According to Forrester, 80 percent of companies likely didn’t comply with the General Data Protection Regulation (GDPR) deadline, and of those, 50 percent intentionally ignored the regulation by weighing the costs and risks.
Many companies either didn’t have time, are ignoring, or are unaware of the true impact of GDPR and how it not only affects systems and processes, but also staffing needs. That said, one of the lesser known mandates of the regulation is the creation of a completely new role: The Data Protection Officer (DPO).
The data protection what?
If you haven’t heard of this before, it’s time to pay attention. This new role is responsible for many critical areas relating to the anonymization and the preservation of personal information collected by a company. The DPO acts as the architect of the procedures by which personal information is collected, processed and stored within the IT infrastructure; ultimately, promoting the adherence to GDPR requirements. And while this may sound straightforward, the intricacies of the position are magnified when you consider the widespread impact of cyber-attacks and data breaches.
DPOs are going to be in high demand, so finding and retaining one will not be an easy task for organizations scrambling to get their ducks in a row. In fact, the International Association of Privacy Professionals estimated that GDPR created 75,000 new DPO vacancies globally. A hybrid cybersecurity and backup expert, the DPO must possess dual jurisdiction and be able to detect the signs of vulnerability or intrusion early enough to protect private data. The GDPR mandates that companies report any violation or breach within 72 hours of the discovery, making a thorough understanding of the legal framework around privacy crucial.
Additionally, the DPO must be up-to-date on amendments to the regulation to make sure the company remains compliant. This expertise comes with a high price and will, undoubtedly, introduce a variety of challenges for midsize organizations that don’t have the budget to hire a full-time, permanent DPO with the complex skillset required.
What will the future of compliance hold?
Many data protection experts believe we’ll see an emergence of compliance-as-a-service models. In this case, a DPO could work with several companies at one time and delegate specific tasks to the IT teams already in place. To control costs, many organizations will likely look to this outsourced type of model to transfer the responsibilities of defining, applying and monitoring practices to an outside firm. However, each company will ultimately still be responsible for its data and must approach this service model with careful consideration. Therefore, it will also be important for IT leaders to consider looking to their data protection provider for advice on the technology necessary to make compliance as painless as possible.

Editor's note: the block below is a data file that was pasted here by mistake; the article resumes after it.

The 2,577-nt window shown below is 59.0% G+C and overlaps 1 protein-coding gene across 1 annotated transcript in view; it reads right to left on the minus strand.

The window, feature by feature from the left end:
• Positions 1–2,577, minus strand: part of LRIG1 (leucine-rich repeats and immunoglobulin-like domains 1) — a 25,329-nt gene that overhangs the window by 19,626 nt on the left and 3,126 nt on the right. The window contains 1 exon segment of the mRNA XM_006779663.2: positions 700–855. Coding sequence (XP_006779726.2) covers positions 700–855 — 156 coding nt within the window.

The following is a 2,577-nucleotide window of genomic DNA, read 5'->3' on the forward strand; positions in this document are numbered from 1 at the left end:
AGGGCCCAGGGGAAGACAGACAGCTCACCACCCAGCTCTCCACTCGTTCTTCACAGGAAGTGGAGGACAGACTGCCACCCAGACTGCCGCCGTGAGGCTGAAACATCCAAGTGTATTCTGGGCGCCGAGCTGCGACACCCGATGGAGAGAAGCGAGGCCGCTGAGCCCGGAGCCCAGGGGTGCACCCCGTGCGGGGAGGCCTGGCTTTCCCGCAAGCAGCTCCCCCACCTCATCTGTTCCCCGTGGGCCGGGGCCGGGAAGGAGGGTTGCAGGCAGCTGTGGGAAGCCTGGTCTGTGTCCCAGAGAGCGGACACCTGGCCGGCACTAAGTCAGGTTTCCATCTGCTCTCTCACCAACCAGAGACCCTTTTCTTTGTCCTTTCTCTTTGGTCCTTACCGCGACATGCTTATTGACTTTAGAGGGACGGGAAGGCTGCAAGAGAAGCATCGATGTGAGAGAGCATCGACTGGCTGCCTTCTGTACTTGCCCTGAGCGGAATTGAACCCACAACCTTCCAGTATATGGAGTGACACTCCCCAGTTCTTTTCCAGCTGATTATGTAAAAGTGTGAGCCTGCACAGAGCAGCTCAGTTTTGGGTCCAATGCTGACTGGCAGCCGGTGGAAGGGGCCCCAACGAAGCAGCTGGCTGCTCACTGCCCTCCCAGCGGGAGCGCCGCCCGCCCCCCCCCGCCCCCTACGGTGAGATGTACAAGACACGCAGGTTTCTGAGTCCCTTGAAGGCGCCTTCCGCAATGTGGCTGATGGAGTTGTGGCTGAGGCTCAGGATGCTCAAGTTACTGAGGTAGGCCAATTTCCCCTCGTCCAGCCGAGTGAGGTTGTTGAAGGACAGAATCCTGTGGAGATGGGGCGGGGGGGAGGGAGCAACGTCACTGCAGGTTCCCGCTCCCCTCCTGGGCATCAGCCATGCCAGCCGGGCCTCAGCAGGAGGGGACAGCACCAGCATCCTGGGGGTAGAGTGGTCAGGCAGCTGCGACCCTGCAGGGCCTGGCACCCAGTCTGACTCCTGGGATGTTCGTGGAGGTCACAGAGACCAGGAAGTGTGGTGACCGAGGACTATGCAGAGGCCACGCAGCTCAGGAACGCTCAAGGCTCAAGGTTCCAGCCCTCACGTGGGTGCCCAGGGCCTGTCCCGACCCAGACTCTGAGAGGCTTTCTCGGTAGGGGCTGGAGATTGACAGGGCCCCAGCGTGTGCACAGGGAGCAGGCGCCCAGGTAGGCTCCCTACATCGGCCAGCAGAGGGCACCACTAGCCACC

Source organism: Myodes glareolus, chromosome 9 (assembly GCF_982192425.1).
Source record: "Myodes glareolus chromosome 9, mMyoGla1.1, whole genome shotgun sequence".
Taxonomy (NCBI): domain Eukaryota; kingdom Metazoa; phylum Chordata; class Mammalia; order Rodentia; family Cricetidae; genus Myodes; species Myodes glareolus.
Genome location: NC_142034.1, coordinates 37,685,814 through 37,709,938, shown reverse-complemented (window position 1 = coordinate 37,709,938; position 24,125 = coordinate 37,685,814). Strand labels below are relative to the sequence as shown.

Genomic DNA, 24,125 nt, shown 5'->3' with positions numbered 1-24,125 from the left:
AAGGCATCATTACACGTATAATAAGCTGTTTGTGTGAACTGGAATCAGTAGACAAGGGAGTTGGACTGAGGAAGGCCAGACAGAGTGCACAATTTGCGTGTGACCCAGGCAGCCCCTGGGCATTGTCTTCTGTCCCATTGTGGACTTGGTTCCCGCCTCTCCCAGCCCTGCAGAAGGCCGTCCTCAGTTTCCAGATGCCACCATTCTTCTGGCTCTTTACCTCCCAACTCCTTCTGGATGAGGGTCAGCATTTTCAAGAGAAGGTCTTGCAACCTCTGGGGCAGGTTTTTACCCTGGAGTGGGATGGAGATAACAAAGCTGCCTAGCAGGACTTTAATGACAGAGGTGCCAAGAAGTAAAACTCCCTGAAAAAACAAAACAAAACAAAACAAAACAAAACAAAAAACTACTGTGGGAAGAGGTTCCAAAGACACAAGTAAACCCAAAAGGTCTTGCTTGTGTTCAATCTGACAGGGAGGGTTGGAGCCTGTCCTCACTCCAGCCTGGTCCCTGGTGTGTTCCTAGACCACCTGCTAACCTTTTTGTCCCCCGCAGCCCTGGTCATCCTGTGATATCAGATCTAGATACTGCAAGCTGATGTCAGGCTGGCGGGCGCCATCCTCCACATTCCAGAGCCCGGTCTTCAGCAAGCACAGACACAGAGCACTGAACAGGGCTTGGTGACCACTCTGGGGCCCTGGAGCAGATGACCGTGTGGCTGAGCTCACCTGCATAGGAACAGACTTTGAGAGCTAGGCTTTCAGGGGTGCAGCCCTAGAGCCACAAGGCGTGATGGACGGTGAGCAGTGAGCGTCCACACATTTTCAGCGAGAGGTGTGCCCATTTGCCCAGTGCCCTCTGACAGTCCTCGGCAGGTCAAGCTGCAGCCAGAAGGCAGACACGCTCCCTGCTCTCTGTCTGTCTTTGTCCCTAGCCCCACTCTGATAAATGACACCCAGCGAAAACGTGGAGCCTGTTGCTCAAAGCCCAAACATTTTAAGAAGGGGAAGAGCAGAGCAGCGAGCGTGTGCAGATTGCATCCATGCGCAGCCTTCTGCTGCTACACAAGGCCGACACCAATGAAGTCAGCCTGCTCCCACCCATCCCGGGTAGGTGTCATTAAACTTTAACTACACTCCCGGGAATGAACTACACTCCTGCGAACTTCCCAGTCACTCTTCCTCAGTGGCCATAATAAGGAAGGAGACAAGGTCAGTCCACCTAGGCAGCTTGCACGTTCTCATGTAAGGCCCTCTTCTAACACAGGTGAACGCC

When seeking advice and guidance from either the DPO or a data protection provider, IT leaders should ask:
How to deal with legacy systems: Many legacy systems lack the capability to deliver a comprehensive GDPR solution because they’re oriented around individual data management challenges. So, identifying and phasing out these systems will be critical.
Which new tools to invest in: At the end of the day, there is no single tool that covers all aspects of GDPR. The regulation demands improved data governance, so it’s very important to deploy tools that enable swift personal data identification and easy removal from systems, if needed.
What constitutes personal data: Personal data is defined pretty broadly, and can include personal email, email addresses, and data collected in marketing and typical backup and data protection processes. It will be important to discuss processes and parameters for defining personal data.
What are the best practices for email archiving: Personal data about individuals is shared extensively in emails, which must be produced by an organization if a subject access request (SAR) is made by individuals exercising their right to see their personal data. However, given that more than 60 billion emails are created every day, the potential for compliance violations is substantial. The administrator must have tools provided by an archive solution to identify and remove emails in the event a user withdraws consent. It will also be important to keep and establish processes for maintaining activity logs for audits.
Where data is stored: It’s also important to know where data is stored. For example, when organizations store data of citizens from the EU, it needs to reside in the EU unless an organization has a system in place where customers can grant permission for it be stored elsewhere. This is especially tricky for international companies who may have data centers around the world.
Maintaining GDPR compliance will have to be an ongoing task for organizations and the DPO will play a critical role at companies of all sizes. So, whether a company decides to onboard a full-time DPO or work with one on a part-time basis, it will be imperative to heed their guidance and advice. Working in combination with the DPO and a data protection provider will ultimately lead to compliance success.